Inflammation and cell stress play important roles in the death of insulin-secreting cells and are major factors in diabetes. Cell stress also plays a role in Wolfram syndrome, a rare, genetic disorder that afflicts children with many symptoms, including juvenile-onset diabetes.
Now a molecule has been identified that’s key to the cell stress-modulated inflammation that causes insulin cells to die, report scientists at Washington University School of Medicine in St. Louis, the University of Massachusetts Medical School in Worcester and elsewhere.
“There are two types of inflammation,” says senior investigator Fumihiko Urano, MD, PhD. “There is local inflammation within cells that can be caused by a specific type of cell stress named ER stress. There’s also systemic inflammation that involves the activation of immune system cells. The molecule we’ve identified is involved in the initiation of local inflammation that can lead to systemic inflammation.”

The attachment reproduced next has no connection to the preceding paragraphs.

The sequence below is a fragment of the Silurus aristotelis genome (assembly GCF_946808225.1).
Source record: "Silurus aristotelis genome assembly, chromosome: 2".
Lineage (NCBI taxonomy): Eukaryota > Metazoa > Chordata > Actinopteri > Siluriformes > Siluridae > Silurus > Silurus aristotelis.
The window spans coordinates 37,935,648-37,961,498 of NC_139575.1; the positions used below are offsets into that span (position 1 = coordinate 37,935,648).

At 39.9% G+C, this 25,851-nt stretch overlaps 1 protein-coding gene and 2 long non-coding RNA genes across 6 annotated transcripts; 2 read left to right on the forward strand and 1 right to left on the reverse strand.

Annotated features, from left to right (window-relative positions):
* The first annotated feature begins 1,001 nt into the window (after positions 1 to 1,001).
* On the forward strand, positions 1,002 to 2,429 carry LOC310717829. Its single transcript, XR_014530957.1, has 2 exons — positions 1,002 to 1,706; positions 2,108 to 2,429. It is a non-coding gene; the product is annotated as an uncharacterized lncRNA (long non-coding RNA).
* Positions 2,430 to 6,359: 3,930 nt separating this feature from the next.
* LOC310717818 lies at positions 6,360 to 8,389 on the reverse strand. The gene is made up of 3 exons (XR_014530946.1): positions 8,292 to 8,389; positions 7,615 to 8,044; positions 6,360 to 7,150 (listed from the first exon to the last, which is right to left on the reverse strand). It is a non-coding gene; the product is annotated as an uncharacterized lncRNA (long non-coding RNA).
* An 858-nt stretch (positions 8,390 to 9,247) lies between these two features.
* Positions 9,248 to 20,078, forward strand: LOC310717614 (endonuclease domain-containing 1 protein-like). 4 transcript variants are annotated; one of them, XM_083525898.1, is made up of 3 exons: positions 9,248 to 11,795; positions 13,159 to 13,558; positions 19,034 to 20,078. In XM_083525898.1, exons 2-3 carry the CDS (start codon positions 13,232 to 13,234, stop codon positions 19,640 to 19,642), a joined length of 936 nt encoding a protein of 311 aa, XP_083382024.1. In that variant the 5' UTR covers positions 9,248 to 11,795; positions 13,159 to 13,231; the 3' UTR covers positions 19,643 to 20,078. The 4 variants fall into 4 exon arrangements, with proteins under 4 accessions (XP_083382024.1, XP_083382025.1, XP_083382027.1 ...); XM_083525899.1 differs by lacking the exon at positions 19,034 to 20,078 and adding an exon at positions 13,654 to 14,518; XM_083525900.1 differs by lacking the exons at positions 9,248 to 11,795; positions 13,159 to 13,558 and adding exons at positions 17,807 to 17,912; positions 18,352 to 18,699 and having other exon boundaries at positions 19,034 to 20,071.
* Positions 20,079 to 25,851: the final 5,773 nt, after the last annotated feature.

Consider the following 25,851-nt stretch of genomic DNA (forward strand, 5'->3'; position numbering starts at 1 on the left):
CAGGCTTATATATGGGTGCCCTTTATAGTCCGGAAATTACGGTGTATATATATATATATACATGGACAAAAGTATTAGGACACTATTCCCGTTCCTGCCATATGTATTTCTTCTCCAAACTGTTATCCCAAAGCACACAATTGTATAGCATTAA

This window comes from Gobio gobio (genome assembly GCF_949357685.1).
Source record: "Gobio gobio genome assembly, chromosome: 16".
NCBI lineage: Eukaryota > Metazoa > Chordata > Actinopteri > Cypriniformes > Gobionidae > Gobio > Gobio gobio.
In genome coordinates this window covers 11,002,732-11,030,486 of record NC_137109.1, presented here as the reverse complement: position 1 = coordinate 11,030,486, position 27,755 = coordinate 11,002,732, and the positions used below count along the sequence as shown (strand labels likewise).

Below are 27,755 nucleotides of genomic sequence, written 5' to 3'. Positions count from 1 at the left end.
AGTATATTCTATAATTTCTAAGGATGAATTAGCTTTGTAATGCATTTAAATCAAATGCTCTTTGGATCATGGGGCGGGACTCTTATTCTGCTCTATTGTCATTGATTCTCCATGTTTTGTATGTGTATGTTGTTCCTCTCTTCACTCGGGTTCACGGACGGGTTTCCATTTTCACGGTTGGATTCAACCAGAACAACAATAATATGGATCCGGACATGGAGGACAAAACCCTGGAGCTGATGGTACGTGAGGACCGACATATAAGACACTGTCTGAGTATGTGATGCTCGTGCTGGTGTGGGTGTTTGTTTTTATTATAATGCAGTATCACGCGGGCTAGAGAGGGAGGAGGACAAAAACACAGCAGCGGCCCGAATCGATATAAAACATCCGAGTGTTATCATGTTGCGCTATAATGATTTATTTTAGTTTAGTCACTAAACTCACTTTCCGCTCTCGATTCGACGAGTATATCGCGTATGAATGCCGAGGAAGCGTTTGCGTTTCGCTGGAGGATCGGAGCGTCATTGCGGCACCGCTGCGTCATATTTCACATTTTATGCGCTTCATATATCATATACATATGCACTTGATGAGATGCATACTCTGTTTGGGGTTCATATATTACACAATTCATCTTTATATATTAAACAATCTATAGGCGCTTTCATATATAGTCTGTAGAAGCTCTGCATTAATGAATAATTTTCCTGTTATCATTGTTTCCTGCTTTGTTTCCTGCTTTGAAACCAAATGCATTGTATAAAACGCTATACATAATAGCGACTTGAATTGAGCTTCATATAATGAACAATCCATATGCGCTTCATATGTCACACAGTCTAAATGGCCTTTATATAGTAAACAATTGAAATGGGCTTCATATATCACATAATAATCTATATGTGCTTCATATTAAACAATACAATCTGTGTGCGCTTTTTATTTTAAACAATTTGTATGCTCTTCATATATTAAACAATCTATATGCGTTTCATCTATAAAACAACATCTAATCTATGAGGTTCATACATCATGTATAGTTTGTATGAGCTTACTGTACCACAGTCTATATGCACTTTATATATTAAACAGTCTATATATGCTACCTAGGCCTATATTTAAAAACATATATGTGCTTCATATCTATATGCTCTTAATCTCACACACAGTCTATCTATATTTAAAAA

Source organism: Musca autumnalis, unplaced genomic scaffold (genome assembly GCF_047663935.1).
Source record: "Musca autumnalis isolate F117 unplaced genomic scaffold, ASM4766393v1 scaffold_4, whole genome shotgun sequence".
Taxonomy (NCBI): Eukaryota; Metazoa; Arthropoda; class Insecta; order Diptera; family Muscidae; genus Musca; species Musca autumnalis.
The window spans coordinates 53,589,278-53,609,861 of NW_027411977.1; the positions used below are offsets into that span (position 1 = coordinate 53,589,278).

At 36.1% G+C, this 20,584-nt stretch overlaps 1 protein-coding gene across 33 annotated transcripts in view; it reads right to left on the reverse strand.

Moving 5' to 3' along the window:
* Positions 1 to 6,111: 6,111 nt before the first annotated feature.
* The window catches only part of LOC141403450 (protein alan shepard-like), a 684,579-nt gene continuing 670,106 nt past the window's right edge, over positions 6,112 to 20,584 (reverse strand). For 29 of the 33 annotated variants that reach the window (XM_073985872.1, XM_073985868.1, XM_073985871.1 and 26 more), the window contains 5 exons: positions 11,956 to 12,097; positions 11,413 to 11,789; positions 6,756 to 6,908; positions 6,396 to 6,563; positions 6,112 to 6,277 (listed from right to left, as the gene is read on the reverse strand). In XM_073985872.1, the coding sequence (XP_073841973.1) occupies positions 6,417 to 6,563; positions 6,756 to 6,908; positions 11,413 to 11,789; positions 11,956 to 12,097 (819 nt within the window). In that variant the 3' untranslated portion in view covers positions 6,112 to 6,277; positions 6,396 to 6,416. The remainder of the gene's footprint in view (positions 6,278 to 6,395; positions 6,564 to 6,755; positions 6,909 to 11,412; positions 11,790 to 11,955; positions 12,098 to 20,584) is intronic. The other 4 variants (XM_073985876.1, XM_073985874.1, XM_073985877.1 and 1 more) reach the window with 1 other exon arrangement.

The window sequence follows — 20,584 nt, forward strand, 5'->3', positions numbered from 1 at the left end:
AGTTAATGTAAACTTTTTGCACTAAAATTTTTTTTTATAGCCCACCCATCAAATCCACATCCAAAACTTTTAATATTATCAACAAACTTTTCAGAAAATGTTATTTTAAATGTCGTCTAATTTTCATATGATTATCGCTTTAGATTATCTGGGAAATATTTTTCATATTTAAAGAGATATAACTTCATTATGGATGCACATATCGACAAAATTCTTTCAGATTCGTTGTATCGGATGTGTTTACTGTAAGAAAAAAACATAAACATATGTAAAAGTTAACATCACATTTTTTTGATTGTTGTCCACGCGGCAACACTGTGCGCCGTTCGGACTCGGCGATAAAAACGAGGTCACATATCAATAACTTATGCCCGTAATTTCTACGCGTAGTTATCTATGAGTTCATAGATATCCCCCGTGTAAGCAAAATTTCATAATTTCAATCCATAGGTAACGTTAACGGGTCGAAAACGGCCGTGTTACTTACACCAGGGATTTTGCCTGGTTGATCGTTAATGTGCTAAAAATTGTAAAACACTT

That molecule, called thioredoxin-interacting protein (TXNIP), provides scientists with a target to direct therapies for diabetes and Wolfram syndrome. The latter disorder causes kidney problems as well as hearing and vision loss. As patients get older, they develop ataxia, a brain dysfunction that causes a loss of muscle control and coordination, and many patients die before their 40th birthday.
The new study is published Aug. 8 in the journal Cell Metabolism.
The featured article originally published in Washington University Newsroom: Treatment target for diabetes, Wolfram syndrome